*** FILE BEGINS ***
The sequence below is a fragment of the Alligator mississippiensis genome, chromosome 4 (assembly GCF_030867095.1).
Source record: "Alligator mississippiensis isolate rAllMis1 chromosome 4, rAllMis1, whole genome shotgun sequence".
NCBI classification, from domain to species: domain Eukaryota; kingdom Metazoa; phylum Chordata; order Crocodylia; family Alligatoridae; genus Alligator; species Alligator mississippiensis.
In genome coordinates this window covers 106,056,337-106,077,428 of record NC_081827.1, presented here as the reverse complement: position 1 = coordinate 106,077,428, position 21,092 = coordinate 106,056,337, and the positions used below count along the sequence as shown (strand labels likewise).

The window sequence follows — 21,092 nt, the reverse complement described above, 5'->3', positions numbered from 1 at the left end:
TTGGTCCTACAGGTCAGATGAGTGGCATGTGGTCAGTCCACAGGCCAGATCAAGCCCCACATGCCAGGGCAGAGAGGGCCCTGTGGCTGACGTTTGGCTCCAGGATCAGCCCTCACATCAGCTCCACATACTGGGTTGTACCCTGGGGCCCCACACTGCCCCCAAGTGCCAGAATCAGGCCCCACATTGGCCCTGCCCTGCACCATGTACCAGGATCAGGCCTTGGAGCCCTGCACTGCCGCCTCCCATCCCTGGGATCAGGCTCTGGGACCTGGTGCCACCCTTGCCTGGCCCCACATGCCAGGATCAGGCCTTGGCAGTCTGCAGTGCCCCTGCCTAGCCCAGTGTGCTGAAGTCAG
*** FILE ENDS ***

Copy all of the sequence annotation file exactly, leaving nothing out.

The sequence below is a fragment of the Alligator mississippiensis genome, chromosome 4 (assembly GCF_030867095.1).
Source record: "Alligator mississippiensis isolate rAllMis1 chromosome 4, rAllMis1, whole genome shotgun sequence".
NCBI classification, from domain to species: domain Eukaryota; kingdom Metazoa; phylum Chordata; order Crocodylia; family Alligatoridae; genus Alligator; species Alligator mississippiensis.
In genome coordinates this window covers 106,056,337-106,077,428 of record NC_081827.1, presented here as the reverse complement: position 1 = coordinate 106,077,428, position 21,092 = coordinate 106,056,337, and the positions used below count along the sequence as shown (strand labels likewise).

The window sequence follows — 21,092 nt, the reverse complement described above, 5'->3', positions numbered from 1 at the left end:
TTGGTCCTACAGGTCAGATGAGTGGCATGTGGTCAGTCCACAGGCCAGATCAAGCCCCACATGCCAGGGCAGAGAGGGCCCTGTGGCTGACGTTTGGCTCCAGGATCAGCCCTCACATCAGCTCCACATACTGGGTTGTACCCTGGGGCCCCACACTGCCCCCAAGTGCCAGAATCAGGCCCCACATTGGCCCTGCCCTGCACCATGTACCAGGATCAGGCCTTGGAGCCCTGCACTGCCGCCTCCCATCCCTGGGATCAGGCTCTGGGACCTGGTGCCACCCTTGCCTGGCCCCACATGCCAGGATCAGGCCTTGGCAGTCTGCAGTGCCCCTGCCTAGCCCAGTGTGCTGAAGTCAG